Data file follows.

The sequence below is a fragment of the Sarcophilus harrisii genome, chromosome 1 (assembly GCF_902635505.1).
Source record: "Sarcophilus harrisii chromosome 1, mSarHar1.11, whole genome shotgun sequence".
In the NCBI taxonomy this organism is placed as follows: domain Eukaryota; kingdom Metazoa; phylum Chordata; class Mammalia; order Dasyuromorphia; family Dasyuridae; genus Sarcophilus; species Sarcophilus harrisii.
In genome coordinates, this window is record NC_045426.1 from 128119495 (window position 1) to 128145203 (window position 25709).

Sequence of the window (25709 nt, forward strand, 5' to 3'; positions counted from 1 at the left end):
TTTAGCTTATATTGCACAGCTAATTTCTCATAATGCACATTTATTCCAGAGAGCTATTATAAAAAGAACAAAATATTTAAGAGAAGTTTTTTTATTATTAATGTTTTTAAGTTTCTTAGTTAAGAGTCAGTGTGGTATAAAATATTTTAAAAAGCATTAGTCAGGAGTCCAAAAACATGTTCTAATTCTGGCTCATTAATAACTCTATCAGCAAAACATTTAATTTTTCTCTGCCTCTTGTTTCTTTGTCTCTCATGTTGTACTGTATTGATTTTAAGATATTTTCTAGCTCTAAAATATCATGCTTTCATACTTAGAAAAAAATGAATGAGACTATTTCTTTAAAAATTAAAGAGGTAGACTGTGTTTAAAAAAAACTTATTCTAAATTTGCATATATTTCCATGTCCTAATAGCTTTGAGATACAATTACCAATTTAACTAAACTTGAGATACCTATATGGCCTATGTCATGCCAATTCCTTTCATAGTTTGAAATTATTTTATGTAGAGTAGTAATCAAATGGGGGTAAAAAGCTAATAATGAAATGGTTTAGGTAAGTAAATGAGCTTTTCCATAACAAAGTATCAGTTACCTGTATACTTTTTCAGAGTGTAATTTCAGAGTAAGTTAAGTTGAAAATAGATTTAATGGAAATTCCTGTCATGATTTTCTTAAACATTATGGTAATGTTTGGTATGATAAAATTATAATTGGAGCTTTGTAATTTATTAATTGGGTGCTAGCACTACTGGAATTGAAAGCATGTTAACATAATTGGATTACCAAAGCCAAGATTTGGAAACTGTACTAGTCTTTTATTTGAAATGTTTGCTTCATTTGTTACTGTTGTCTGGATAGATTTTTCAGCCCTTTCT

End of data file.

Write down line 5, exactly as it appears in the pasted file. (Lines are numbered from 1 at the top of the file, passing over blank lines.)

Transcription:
Sequence of the window (25709 nt, forward strand, 5' to 3'; positions counted from 1 at the left end):